4.1. Lane Stitch

This stitch is also called "Lazy Stitch" although this term is not appropriate. When you look for instance at a fully beaded cradle cover which takes about two years to finish you can hardly talk about "lazy". It rather takes a lot of perseverance to produce such a piece of art.

When you have decided what to make and chosen a design, you have to determine the width of the rows. This means how many beads you take for your stitch. The Sioux mostly used 8 to 9 beads. I recommend to fit the width of the rows to the whole project. If you are beading a larger area you can take more beads, if you make smaller ones you should also take less beads.

For instance if you make fully beaded leggins rows consisting of 10 beads are ok, but if you plan to make moccasins you should narrow the rows to 6 or 7 beads. It is better, because the surface has several curves and wider rows won't cover the curved areas as good as narrow rows. Also it looks funny if you have a small bag and use only 3 rows with 12 beads, than 6 rows with 6 beads.

Above all narrower rows are more durable, the chance of getting cought and ripping the thread is smaller. The rows are sitting more tight to the buckskin. Just make a test before you start. Bead about 10 stitches with 10 beads and another 10 with 5 beads. You'll notice the difference.


How to start:

First of all draw the design with your pencil or ballpoint pen on the buckskin. Then you can optionally draw guidelines in the width of the rows with the help of a ruler to ensure you are beading straight. If you are working on a large piece you're gonna ask: "How will I hold this without impeding myself?"

(c) G.J.Barth

This is the best way. Beginn the first line which is nearest to your body with the rest of the skin lying either in your lap or on the table. While you insert the needle you can fold over the leather.

If you are working on a large object, such as a fully beaded yoke dress, it is preferable to start with so called center lanes, like the those running along the shoulder or at the edges.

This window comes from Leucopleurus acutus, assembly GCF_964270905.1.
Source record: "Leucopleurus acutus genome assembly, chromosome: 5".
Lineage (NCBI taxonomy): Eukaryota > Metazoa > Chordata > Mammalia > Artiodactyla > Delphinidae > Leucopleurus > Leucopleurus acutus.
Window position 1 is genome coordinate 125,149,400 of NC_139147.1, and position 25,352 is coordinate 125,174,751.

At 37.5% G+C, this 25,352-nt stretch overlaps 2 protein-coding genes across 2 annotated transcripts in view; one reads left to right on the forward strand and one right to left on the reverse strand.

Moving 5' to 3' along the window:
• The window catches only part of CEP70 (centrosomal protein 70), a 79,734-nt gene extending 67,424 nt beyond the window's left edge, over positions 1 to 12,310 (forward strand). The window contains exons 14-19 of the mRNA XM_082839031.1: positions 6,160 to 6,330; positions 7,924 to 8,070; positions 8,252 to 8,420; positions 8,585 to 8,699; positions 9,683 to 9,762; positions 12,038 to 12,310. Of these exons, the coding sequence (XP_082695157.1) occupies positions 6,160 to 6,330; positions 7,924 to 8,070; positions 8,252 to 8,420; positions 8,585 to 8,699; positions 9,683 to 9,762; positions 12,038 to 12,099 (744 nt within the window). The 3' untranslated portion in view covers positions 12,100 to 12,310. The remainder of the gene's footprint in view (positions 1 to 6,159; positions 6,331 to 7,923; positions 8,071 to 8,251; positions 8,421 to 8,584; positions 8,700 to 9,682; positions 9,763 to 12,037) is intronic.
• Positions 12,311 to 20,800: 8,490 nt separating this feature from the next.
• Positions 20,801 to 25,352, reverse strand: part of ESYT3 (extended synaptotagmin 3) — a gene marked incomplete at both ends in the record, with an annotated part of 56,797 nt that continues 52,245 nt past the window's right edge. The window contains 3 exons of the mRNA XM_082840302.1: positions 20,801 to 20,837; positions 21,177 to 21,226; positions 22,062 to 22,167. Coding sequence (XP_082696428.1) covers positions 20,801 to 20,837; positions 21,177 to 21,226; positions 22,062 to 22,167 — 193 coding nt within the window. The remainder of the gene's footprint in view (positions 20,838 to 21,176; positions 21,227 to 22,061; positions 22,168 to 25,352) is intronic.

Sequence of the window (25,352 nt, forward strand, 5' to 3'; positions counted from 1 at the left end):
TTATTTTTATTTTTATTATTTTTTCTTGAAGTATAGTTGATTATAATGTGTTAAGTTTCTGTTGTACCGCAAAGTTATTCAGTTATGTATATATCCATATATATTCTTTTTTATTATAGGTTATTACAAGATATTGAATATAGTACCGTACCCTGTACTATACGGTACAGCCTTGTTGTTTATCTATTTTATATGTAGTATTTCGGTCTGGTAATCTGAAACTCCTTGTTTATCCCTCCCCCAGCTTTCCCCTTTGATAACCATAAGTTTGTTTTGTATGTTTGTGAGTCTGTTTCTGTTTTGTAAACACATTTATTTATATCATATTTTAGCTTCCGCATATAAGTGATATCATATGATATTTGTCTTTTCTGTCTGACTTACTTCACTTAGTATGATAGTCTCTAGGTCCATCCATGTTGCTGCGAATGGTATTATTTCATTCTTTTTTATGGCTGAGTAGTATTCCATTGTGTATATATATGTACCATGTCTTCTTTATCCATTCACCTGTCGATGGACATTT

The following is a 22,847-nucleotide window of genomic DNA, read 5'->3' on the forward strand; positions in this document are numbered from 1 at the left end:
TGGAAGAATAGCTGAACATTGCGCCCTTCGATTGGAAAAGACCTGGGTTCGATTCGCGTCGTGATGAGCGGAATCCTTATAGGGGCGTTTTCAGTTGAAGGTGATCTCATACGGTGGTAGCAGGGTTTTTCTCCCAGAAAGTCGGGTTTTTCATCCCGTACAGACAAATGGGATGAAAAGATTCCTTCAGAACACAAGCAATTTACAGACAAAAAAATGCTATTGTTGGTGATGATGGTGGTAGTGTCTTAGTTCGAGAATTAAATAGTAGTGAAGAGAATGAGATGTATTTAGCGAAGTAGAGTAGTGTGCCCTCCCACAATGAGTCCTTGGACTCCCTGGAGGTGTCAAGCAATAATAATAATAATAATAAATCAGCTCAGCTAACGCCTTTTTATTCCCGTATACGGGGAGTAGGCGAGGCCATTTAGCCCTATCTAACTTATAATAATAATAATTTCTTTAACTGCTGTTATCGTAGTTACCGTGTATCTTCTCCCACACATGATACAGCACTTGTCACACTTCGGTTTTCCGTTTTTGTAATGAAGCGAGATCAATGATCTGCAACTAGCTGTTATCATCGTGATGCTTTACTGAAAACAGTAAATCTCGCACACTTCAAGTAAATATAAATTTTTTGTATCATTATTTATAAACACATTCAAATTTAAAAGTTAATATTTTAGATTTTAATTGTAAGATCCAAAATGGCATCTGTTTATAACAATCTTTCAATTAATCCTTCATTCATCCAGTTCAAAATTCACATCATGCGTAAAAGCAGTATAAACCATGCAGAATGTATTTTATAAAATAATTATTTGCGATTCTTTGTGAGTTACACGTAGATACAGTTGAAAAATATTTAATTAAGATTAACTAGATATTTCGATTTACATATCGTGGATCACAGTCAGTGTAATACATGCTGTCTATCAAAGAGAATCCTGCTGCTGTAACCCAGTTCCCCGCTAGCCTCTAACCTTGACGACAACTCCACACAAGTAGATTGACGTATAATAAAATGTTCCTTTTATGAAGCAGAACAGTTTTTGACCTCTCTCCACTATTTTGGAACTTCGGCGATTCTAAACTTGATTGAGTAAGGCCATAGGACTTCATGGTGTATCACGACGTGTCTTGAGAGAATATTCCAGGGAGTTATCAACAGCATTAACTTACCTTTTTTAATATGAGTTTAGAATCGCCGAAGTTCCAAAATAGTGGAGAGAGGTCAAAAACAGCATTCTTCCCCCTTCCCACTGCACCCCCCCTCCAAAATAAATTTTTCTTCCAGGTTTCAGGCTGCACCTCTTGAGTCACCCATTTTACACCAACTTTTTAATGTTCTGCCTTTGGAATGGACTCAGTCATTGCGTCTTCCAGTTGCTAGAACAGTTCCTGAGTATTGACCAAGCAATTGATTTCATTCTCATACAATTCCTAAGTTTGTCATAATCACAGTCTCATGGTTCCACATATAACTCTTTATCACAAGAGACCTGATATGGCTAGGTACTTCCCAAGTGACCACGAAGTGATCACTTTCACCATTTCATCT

The first stitches:

Take your thread and make a knot at one end. If you are working with a perlon thread you can simply melt the end to a small knob. Wait a few seconds and press the knob between your fingers until it is flat.

CAUTION! Be careful that you don't burn your fingers with the molten thread. You have to wait a few seconds that it can cool a bit.
If you wait too long, the knob gets hard and cannot be flattened. It takes a bit of practice in the beginning. But after a few times, you will know how long to wait.

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before the melting
the melted knob
the flattened knob

The next step is to position the thread the right way. The lines have to lie at a right angle to the drawn lines. You should position the beginning stitch near the corner where you are beginning or in the area of the next row. The needle must come out directly in the beginning corner, so that the next few stitches of this line or at least the next row is covering the flat knob of the thread (see pic below).

Now you have to thread the beads and make sure you have the right amount on the needle. Just dig into the box with the beads a few times until you have them on the needle. You have to controll how many beads are needed (see pic below), because some beads are thicker or thinner and you can't always rely on the number of beads.
Now push the needle on the opposite side of the lane into the leather. When you make your stitch you have to check the correct length: it should be about the beads diameter, that the stitches are lying in the right way. When you work with guidelines you have to conceal them by taking care that the needle goes along the outer borders.

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the start of the row